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Cleared for Takeoff: AMR-US Airways Merger Gets Court Approval

A US Airways jet takes-off as an American Airlines Jet is prepped for takeoff at Sky Harbor International Airport in Phoenix, June 23, 2008.
Matt York
A US Airways jet takes-off as an American Airlines Jet is prepped for takeoff at Sky Harbor International Airport in Phoenix, June 23, 2008.

A judge on Wednesday approved AMR Corp's plan to merge with US Airways Group, a step toward creating the world's largest airline.

AMR, parent of American Airlines and in bankruptcy since November 2011, must still construct a formal restructuring plan incorporating the merger that meets court and creditor approval before the airline can emerge from bankruptcy.

American Airlines announced the plan to combine with US Airways last month, a deal that also requires regulatory approval.

In a crowded Manhattan courtroom on Wednesday, U.S. Bankruptcy Judge Sean Lane declined to approve, for now, a planned $19.9 million severance package for Tom Horton, AMR's outgoing chief executive.

Lane said he was uncertain as to whether the severance package requires his approval at all, or whether the matter is more appropriate for inclusion in AMR's formal restructuring plan.

That plan, which all debtors in bankruptcy must propose, will lay out how creditors will get paid back, and will require creditor approval.

The fate of the severance payment is unclear. The version of the merger agreement that earned the judge's approval may have to be amended to remove it.

Jack Butler, a lawyer for AMR's creditors' committee, said it was too early to tell how the parties will deal with the severance issue.

"The companies said they were prepared to amend the merger agreement in any respect, and I expect that there will be an amendment," Butler said after the hearing.

AMR filed for bankruptcy citing untenable labor costs after years of futile attempts to negotiate cost savings from its unionized workforce.

It had been the last major U.S. carrier to go through bankruptcy, after its competitors underwent the same process in the last decade.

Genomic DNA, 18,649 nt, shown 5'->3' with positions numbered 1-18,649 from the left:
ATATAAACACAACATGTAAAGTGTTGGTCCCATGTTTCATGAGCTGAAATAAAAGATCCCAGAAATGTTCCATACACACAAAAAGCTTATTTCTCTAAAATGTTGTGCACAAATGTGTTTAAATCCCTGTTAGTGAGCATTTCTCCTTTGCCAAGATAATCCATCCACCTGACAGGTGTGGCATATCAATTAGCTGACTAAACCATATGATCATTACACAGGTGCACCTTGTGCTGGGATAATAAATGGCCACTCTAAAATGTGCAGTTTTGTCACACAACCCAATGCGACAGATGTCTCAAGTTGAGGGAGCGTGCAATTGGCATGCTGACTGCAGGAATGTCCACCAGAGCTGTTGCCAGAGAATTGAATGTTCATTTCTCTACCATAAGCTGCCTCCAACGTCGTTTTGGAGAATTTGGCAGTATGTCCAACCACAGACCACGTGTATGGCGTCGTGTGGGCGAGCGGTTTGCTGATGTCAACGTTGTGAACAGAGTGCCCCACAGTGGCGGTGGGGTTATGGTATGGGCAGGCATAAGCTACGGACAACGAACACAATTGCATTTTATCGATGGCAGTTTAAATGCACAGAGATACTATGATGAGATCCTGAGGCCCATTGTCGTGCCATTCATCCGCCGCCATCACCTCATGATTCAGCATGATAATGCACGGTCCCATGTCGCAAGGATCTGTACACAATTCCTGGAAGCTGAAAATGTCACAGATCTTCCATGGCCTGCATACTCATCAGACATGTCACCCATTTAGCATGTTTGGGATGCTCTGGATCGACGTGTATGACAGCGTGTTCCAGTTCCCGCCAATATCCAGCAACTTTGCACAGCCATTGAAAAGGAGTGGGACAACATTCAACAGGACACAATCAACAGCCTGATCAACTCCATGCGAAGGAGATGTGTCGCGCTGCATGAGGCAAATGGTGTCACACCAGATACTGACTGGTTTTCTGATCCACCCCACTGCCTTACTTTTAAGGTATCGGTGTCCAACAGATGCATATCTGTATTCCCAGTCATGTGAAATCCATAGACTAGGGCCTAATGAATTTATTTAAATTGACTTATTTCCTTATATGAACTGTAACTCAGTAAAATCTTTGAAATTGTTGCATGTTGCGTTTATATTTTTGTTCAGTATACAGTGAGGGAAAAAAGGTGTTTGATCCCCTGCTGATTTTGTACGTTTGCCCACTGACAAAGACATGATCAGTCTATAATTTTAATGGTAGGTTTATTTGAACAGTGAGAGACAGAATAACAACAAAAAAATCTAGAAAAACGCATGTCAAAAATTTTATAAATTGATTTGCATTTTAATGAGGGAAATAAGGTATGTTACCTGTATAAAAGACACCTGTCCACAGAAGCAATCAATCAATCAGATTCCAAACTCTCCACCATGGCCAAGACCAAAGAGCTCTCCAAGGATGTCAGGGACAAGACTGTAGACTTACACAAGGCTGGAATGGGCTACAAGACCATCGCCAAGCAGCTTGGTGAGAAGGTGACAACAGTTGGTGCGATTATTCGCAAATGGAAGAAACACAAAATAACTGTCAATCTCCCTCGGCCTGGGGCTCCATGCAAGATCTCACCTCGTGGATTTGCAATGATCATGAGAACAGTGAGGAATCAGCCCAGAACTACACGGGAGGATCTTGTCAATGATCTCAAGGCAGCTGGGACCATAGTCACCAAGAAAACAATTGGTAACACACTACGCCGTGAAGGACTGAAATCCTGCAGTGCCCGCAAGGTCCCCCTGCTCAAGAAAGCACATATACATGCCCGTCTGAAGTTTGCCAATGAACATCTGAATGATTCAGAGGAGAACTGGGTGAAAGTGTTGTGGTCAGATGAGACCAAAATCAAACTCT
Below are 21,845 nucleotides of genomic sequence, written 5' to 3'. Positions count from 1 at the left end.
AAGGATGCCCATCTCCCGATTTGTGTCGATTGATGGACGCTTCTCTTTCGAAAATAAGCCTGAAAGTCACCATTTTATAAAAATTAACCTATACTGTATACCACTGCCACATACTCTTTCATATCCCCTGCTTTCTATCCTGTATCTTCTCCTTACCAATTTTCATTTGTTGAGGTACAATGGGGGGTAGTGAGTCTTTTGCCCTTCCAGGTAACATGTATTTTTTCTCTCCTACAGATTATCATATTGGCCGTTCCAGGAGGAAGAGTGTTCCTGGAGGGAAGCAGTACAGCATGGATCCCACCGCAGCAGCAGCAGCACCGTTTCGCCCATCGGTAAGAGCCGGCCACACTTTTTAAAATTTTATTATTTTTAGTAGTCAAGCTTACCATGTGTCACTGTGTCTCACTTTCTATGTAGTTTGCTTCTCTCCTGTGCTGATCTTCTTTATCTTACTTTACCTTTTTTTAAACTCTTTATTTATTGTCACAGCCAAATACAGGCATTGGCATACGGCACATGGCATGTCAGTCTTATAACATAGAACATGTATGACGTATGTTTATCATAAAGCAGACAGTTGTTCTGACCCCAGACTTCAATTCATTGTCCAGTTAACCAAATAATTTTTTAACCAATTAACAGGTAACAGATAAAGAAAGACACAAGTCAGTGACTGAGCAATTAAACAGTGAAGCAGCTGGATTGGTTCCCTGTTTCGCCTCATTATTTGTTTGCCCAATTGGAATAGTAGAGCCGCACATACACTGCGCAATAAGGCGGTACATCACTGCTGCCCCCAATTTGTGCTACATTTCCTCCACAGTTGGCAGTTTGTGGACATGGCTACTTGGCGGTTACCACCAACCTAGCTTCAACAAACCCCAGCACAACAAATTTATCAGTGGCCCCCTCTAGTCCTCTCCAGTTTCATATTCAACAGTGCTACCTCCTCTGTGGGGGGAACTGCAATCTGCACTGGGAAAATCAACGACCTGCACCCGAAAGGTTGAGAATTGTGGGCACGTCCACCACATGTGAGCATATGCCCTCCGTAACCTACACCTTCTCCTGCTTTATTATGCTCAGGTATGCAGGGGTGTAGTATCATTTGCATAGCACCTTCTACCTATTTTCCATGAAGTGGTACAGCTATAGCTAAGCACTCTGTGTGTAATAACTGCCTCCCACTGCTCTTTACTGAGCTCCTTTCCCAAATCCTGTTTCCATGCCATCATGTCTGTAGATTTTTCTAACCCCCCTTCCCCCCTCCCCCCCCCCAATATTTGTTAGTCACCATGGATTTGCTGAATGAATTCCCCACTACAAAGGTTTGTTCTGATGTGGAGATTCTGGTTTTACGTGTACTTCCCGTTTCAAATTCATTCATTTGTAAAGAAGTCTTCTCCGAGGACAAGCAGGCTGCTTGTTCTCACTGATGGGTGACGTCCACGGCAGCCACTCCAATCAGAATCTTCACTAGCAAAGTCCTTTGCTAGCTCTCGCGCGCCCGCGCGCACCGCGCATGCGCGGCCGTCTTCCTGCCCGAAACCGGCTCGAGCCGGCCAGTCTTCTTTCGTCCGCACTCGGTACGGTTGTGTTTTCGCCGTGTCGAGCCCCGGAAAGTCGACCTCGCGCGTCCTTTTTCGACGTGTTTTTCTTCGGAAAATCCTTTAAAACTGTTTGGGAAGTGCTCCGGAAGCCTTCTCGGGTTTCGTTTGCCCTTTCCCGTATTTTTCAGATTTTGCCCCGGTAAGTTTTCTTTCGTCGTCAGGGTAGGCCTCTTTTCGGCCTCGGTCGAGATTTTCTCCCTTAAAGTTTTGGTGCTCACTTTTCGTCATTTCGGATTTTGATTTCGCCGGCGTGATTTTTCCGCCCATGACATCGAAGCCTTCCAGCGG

Wednesday's approval was a key moment in AMR's 16-month odyssey through reorganization under Chapter 11 of the bankruptcy code. Stephen Karotkin, a lawyer for AMR, called Wednesday's hearing a "watershed event" that moves AMR a step closer to exiting bankruptcy.

The airline began its bankruptcy process flatly opposed to merging while still in bankruptcy, but eventually relented to pressure from its creditors' committee, represented by Butler and Jay Goffman, both lawyers at Skadden Arps Slate Meagher & Flom.

US Airways Chief Executive Doug Parker wooed AMR aggressively, taking advantage of AMR's labor relations problems to appeal to its unions.

US Airways hammered out a tentative deal with the unions last April, before formal merger talks between the two companies' management teams had gone into full swing.

The creditors' committee eventually convinced AMR to adopt a protocol to evaluate a merger, and played a large role in analyzing the net savings and benefits from a merger.

AMR's current shareholders are expected to receive a 3.5 percent equity stake in the new firm, which would make it one of the few major bankruptcies in which equity holders earn some recovery.

The Skadden legal team advising the creditors' committee also played a central part in negotiating the new management structure, including the details of Horton's severance package.

Parker will serve as CEO of the combined carrier, while Horton, who became AMR's CEO when it filed for bankruptcy, will serve as chairman of the airline through the first annual meeting of shareholders. After that Parker will take on the chairman role.

The merger is expected to close in the third quarter.

The case is In re AMR Corp et al, U.S. Bankruptcy Court, Southern District of New York, No. 11-15463.

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